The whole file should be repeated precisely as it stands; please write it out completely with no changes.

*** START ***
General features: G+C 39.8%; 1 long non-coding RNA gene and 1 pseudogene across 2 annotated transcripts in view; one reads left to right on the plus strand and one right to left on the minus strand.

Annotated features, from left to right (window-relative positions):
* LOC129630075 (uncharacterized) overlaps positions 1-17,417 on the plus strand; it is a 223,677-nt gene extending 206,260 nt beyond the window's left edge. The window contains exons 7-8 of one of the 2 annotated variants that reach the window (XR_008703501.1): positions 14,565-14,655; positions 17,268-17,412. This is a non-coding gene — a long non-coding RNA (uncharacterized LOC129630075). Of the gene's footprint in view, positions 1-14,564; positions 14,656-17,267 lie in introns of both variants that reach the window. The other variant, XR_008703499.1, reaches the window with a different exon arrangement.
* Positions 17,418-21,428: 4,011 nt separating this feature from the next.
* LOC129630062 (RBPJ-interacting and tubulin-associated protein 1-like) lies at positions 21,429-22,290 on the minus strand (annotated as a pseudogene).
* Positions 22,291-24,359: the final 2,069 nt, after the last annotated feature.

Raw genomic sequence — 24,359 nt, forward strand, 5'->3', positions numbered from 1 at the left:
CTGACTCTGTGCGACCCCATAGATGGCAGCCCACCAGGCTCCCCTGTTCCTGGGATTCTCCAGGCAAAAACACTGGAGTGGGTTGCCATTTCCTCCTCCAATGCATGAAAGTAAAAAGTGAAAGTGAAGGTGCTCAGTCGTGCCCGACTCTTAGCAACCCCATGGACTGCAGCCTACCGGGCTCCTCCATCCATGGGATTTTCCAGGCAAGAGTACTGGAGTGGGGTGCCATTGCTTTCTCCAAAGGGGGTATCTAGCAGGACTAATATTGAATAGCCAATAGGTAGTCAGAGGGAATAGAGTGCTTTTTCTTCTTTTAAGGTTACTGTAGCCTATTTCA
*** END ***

General features: G+C 39.8%; 1 long non-coding RNA gene and 1 pseudogene across 2 annotated transcripts in view; one reads left to right on the plus strand and one right to left on the minus strand.

Annotated features, from left to right (window-relative positions):
* LOC129630075 (uncharacterized) overlaps positions 1-17,417 on the plus strand; it is a 223,677-nt gene extending 206,260 nt beyond the window's left edge. The window contains exons 7-8 of one of the 2 annotated variants that reach the window (XR_008703501.1): positions 14,565-14,655; positions 17,268-17,412. This is a non-coding gene — a long non-coding RNA (uncharacterized LOC129630075). Of the gene's footprint in view, positions 1-14,564; positions 14,656-17,267 lie in introns of both variants that reach the window. The other variant, XR_008703499.1, reaches the window with a different exon arrangement.
* Positions 17,418-21,428: 4,011 nt separating this feature from the next.
* LOC129630062 (RBPJ-interacting and tubulin-associated protein 1-like) lies at positions 21,429-22,290 on the minus strand (annotated as a pseudogene).
* Positions 22,291-24,359: the final 2,069 nt, after the last annotated feature.

Raw genomic sequence — 24,359 nt, forward strand, 5'->3', positions numbered from 1 at the left:
CTGACTCTGTGCGACCCCATAGATGGCAGCCCACCAGGCTCCCCTGTTCCTGGGATTCTCCAGGCAAAAACACTGGAGTGGGTTGCCATTTCCTCCTCCAATGCATGAAAGTAAAAAGTGAAAGTGAAGGTGCTCAGTCGTGCCCGACTCTTAGCAACCCCATGGACTGCAGCCTACCGGGCTCCTCCATCCATGGGATTTTCCAGGCAAGAGTACTGGAGTGGGGTGCCATTGCTTTCTCCAAAGGGGGTATCTAGCAGGACTAATATTGAATAGCCAATAGGTAGTCAGAGGGAATAGAGTGCTTTTTCTTCTTTTAAGGTTACTGTAGCCTATTTCA